I knew nothing more until the middle of the night, when I awoke sweaty and shivering in a metal bed, my leg held down by a heavy cast that ran from my neck to my toes. I felt nauseous and horribly weak. No one knew that the sutured artery in my leg had broken loose and was hemorrhaging again inside the cast. I was slowly bleeding to death, and I began drifting away to another world. I knew precisely what was happening, at least in its psychic dimensions. I set my feet against the downward spiral and determined not to die, resisting it with all my willpower. But at a specific moment I crossed a divide-it felt like that bump against the doorjamb-and suddenly I was in a glorious world.
It was pure light, gold, radiant, luminous, ecstatically happy, perfectly beautiful, purely tranquil, Joy beyond bound. I wasn't the least bit interested in anything on the earthly side of the divide; I could only revel at what was before me. We have words for this side of reality but none to describe the other side. It was all that any mystic ever promised of heaven, and I knew then that I was in possession of the greatest treasure known to humankind. Later in life I heard the religious scholar Mircea Eliade refer to this magnificent realm as the Golden World, which is exactly right, and I have called it that ever since.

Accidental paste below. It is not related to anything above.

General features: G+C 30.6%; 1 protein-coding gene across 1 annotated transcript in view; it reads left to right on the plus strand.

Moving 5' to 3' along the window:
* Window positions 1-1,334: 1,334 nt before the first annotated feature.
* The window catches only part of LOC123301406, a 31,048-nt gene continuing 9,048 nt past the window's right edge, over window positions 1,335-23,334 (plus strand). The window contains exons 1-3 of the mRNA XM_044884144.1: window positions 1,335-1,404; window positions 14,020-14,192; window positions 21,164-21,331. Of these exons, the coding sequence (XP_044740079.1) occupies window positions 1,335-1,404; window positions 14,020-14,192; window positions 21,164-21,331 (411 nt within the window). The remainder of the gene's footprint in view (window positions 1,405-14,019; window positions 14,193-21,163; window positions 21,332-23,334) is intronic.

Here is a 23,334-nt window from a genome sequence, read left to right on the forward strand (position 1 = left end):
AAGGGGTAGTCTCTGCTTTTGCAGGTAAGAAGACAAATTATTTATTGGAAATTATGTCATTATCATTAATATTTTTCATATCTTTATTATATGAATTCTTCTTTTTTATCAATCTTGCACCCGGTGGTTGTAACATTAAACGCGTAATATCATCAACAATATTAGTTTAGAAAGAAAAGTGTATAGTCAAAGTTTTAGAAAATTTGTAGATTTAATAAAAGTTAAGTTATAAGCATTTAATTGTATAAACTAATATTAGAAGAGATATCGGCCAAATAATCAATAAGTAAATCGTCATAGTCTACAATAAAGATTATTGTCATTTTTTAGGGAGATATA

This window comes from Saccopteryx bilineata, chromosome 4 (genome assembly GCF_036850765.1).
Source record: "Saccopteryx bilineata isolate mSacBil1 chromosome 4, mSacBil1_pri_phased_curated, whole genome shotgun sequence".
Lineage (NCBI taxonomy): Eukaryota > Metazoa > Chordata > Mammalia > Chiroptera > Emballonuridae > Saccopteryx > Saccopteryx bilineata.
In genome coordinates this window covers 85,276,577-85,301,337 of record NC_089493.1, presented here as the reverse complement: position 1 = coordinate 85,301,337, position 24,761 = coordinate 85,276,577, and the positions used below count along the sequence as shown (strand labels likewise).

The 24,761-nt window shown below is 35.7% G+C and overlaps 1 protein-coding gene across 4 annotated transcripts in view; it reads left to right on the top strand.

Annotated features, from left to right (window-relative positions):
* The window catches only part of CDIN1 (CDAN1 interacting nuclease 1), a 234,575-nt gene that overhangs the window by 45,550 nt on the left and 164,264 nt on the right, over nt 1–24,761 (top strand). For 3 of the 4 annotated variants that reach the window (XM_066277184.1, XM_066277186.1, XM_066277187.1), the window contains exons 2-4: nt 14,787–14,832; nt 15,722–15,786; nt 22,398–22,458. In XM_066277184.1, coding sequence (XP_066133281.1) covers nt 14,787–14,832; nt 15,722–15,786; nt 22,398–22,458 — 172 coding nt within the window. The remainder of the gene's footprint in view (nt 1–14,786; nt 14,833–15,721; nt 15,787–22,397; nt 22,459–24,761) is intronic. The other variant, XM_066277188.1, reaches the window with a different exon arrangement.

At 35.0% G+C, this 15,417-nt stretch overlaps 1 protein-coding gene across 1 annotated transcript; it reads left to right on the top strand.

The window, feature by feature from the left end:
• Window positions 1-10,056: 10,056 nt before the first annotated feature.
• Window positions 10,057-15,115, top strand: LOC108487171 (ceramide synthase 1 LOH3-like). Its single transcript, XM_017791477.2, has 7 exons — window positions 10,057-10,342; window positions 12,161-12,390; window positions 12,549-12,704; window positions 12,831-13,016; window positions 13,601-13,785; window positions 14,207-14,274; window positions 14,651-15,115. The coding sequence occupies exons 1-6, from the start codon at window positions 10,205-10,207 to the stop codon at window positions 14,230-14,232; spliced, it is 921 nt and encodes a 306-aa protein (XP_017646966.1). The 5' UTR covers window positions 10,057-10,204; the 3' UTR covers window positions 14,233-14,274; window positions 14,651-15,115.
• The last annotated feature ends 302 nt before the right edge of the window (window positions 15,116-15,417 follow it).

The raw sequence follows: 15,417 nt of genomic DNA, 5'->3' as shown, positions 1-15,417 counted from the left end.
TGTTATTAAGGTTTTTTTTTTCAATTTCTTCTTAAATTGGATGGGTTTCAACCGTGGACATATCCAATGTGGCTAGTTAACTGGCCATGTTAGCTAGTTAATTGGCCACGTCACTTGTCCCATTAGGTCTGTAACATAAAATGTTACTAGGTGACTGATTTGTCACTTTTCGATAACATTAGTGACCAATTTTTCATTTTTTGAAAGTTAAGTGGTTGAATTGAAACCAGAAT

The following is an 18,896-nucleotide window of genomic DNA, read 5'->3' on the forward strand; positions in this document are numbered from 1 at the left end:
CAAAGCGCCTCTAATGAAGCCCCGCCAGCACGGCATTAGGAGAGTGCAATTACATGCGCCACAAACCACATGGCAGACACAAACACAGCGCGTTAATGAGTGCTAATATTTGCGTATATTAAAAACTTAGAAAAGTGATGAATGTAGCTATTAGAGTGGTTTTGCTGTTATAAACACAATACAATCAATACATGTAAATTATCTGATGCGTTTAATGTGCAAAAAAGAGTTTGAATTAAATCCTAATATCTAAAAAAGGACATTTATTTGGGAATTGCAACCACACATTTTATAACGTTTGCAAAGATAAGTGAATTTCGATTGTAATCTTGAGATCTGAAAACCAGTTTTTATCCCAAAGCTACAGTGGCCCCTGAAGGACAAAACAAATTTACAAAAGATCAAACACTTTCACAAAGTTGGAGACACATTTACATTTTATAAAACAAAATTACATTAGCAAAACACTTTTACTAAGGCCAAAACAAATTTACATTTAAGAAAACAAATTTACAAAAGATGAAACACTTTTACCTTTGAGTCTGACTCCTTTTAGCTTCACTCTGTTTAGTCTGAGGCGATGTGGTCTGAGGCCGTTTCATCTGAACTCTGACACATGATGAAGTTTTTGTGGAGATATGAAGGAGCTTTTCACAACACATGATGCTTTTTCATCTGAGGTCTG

But I was not to leave this earthly world on that August day in 1932; instead I was only to be teased with a brief preview of the Golden World that would figure so profoundly throughout the rest of my life. An alert night nurse came by and noticed blood leaking through the underside of my cast. She set off an alarm and had me whisked off to surgery, where they quickly tried to transfuse blood. My veins were so badly collapsed that I still have ribbons of white scars down my arms where they made incisions, searching desperately to find a vein.